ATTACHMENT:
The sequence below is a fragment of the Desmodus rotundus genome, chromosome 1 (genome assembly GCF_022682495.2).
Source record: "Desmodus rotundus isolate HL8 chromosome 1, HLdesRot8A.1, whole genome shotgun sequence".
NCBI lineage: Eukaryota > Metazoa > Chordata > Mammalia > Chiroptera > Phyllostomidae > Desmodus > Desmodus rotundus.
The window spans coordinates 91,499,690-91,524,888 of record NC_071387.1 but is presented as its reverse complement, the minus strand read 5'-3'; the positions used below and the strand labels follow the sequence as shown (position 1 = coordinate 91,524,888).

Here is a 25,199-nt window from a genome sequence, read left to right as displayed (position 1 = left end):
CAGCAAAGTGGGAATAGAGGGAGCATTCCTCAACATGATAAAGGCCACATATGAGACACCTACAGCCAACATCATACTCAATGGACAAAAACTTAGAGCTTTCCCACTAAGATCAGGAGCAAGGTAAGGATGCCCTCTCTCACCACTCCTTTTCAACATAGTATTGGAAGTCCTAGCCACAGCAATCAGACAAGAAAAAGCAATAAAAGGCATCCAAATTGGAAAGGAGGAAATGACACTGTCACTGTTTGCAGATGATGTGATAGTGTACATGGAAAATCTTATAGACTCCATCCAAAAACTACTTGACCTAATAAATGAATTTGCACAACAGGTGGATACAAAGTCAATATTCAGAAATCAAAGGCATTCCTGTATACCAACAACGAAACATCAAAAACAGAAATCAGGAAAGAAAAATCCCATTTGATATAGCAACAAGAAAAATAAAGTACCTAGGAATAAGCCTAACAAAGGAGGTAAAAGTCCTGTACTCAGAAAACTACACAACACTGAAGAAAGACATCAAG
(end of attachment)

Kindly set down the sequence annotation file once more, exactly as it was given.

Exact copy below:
The sequence below is a fragment of the Desmodus rotundus genome, chromosome 1 (genome assembly GCF_022682495.2).
Source record: "Desmodus rotundus isolate HL8 chromosome 1, HLdesRot8A.1, whole genome shotgun sequence".
NCBI lineage: Eukaryota > Metazoa > Chordata > Mammalia > Chiroptera > Phyllostomidae > Desmodus > Desmodus rotundus.
The window spans coordinates 91,499,690-91,524,888 of record NC_071387.1 but is presented as its reverse complement, the minus strand read 5'-3'; the positions used below and the strand labels follow the sequence as shown (position 1 = coordinate 91,524,888).

Here is a 25,199-nt window from a genome sequence, read left to right as displayed (position 1 = left end):
CAGCAAAGTGGGAATAGAGGGAGCATTCCTCAACATGATAAAGGCCACATATGAGACACCTACAGCCAACATCATACTCAATGGACAAAAACTTAGAGCTTTCCCACTAAGATCAGGAGCAAGGTAAGGATGCCCTCTCTCACCACTCCTTTTCAACATAGTATTGGAAGTCCTAGCCACAGCAATCAGACAAGAAAAAGCAATAAAAGGCATCCAAATTGGAAAGGAGGAAATGACACTGTCACTGTTTGCAGATGATGTGATAGTGTACATGGAAAATCTTATAGACTCCATCCAAAAACTACTTGACCTAATAAATGAATTTGCACAACAGGTGGATACAAAGTCAATATTCAGAAATCAAAGGCATTCCTGTATACCAACAACGAAACATCAAAAACAGAAATCAGGAAAGAAAAATCCCATTTGATATAGCAACAAGAAAAATAAAGTACCTAGGAATAAGCCTAACAAAGGAGGTAAAAGTCCTGTACTCAGAAAACTACACAACACTGAAGAAAGACATCAAG